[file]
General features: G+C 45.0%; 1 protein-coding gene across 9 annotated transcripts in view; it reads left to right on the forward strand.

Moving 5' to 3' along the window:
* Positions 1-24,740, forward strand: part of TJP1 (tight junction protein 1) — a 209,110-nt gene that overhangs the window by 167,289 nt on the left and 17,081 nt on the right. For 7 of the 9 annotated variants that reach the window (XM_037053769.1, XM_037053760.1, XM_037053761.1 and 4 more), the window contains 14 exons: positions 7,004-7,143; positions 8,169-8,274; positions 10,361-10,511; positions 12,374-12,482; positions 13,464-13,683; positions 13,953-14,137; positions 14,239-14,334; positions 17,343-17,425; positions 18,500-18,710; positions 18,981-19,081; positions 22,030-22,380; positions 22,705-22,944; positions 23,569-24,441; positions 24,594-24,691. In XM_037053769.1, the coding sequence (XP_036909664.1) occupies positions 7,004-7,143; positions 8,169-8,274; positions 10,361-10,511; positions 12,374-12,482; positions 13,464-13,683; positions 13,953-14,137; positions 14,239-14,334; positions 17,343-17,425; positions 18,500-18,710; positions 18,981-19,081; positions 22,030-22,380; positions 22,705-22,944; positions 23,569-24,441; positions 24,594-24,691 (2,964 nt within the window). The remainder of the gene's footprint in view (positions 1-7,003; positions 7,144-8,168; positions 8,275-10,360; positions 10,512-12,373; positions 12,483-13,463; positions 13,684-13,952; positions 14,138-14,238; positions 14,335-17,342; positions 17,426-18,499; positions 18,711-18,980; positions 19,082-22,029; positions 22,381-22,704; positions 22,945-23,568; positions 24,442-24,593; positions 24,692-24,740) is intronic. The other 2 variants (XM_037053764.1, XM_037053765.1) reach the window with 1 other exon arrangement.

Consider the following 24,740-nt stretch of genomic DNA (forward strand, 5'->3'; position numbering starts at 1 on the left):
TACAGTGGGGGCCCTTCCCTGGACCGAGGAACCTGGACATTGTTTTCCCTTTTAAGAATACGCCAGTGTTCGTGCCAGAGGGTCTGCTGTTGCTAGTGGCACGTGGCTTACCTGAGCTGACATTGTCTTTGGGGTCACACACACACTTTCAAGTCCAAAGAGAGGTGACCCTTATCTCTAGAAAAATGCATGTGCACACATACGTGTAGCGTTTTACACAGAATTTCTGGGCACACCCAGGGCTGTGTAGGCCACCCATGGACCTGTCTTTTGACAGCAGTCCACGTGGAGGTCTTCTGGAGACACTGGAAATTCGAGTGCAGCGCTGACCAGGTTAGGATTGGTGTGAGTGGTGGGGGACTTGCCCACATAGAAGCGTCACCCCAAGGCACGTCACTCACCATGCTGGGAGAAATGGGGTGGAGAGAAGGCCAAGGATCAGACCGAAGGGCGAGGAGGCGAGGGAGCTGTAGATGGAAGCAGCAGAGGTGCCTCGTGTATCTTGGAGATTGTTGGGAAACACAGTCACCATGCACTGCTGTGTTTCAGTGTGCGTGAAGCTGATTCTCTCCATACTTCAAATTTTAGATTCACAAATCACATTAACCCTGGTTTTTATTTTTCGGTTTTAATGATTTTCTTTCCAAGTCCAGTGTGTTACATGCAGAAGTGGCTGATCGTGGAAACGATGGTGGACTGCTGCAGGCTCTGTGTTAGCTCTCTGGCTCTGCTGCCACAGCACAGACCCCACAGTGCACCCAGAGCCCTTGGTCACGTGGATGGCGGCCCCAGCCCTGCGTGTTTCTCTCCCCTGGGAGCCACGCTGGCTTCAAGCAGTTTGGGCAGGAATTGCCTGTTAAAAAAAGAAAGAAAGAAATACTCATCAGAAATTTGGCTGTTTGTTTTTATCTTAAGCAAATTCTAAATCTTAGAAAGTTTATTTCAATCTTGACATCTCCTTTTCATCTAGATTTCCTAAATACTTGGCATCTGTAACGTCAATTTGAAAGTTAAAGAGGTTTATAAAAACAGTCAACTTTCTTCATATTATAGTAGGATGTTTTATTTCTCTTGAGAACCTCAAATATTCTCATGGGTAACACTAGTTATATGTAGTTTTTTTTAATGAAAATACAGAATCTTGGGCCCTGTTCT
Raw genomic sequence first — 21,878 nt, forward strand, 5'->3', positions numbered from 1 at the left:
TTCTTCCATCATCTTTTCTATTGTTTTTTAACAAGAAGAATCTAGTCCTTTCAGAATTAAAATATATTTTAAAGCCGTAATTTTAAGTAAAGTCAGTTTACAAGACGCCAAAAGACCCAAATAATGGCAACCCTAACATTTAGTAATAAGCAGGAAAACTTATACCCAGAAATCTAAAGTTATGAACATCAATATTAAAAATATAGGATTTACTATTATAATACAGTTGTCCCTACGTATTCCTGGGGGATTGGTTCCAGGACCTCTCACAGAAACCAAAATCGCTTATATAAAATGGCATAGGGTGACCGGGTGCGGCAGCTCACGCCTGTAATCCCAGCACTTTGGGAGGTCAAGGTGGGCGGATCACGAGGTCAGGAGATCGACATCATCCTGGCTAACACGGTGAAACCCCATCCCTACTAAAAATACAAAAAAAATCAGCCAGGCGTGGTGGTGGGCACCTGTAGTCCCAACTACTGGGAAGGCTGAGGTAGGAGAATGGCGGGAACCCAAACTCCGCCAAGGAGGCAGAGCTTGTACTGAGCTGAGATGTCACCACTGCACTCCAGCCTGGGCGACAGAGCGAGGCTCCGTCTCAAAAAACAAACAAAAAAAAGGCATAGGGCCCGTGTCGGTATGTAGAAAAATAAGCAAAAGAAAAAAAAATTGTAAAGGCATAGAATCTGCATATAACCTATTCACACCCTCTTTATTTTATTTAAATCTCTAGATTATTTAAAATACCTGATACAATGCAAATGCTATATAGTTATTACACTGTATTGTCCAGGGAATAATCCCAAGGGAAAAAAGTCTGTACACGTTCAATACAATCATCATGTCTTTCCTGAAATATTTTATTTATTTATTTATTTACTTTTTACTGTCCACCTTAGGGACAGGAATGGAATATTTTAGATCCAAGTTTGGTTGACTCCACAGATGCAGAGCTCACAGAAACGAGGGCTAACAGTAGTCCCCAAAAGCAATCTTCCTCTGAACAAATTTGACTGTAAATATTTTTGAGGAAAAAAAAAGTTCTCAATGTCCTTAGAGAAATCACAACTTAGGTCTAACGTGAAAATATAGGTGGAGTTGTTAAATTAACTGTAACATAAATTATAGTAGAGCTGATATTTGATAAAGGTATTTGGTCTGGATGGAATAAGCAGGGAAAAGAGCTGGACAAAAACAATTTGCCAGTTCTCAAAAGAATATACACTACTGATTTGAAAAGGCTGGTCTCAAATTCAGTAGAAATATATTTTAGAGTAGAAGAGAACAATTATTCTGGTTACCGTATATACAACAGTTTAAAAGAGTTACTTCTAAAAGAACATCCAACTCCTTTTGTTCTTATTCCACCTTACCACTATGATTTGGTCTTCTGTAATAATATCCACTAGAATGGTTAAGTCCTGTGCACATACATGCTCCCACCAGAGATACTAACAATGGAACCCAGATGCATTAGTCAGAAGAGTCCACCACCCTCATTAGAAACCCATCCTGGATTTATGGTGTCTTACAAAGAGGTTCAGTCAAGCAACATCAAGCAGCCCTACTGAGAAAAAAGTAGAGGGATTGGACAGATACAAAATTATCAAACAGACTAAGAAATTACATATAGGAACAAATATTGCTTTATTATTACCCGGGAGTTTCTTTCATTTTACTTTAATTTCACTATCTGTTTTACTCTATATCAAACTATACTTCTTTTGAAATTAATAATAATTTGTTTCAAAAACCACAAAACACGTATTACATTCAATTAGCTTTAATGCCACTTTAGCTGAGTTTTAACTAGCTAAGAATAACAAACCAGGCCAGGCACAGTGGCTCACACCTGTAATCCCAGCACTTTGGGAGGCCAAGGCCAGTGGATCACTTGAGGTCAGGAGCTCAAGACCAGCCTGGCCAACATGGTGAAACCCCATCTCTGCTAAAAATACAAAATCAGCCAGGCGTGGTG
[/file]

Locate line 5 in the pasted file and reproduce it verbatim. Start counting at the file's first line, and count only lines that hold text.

TACAGTGGGGGCCCTTCCCTGGACCGAGGAACCTGGACATTGTTTTCCCTTTTAAGAATACGCCAGTGTTCGTGCCAGAGGGTCTGCTGTTGCTAGTGGCACGTGGCTTACCTGAGCTGACATTGTCTTTGGGGTCACACACACACTTTCAAGTCCAAAGAGAGGTGACCCTTATCTCTAGAAAAATGCATGTGCACACATACGTGTAGCGTTTTACACAGAATTTCTGGGCACACCCAGGGCTGTGTAGGCCACCCATGGACCTGTCTTTTGACAGCAGTCCACGTGGAGGTCTTCTGGAGACACTGGAAATTCGAGTGCAGCGCTGACCAGGTTAGGATTGGTGTGAGTGGTGGGGGACTTGCCCACATAGAAGCGTCACCCCAAGGCACGTCACTCACCATGCTGGGAGAAATGGGGTGGAGAGAAGGCCAAGGATCAGACCGAAGGGCGAGGAGGCGAGGGAGCTGTAGATGGAAGCAGCAGAGGTGCCTCGTGTATCTTGGAGATTGTTGGGAAACACAGTCACCATGCACTGCTGTGTTTCAGTGTGCGTGAAGCTGATTCTCTCCATACTTCAAATTTTAGATTCACAAATCACATTAACCCTGGTTTTTATTTTTCGGTTTTAATGATTTTCTTTCCAAGTCCAGTGTGTTACATGCAGAAGTGGCTGATCGTGGAAACGATGGTGGACTGCTGCAGGCTCTGTGTTAGCTCTCTGGCTCTGCTGCCACAGCACAGACCCCACAGTGCACCCAGAGCCCTTGGTCACGTGGATGGCGGCCCCAGCCCTGCGTGTTTCTCTCCCCTGGGAGCCACGCTGGCTTCAAGCAGTTTGGGCAGGAATTGCCTGTTAAAAAAAGAAAGAAAGAAATACTCATCAGAAATTTGGCTGTTTGTTTTTATCTTAAGCAAATTCTAAATCTTAGAAAGTTTATTTCAATCTTGACATCTCCTTTTCATCTAGATTTCCTAAATACTTGGCATCTGTAACGTCAATTTGAAAGTTAAAGAGGTTTATAAAAACAGTCAACTTTCTTCATATTATAGTAGGATGTTTTATTTCTCTTGAGAACCTCAAATATTCTCATGGGTAACACTAGTTATATGTAGTTTTTTTTAATGAAAATACAGAATCTTGGGCCCTGTTCT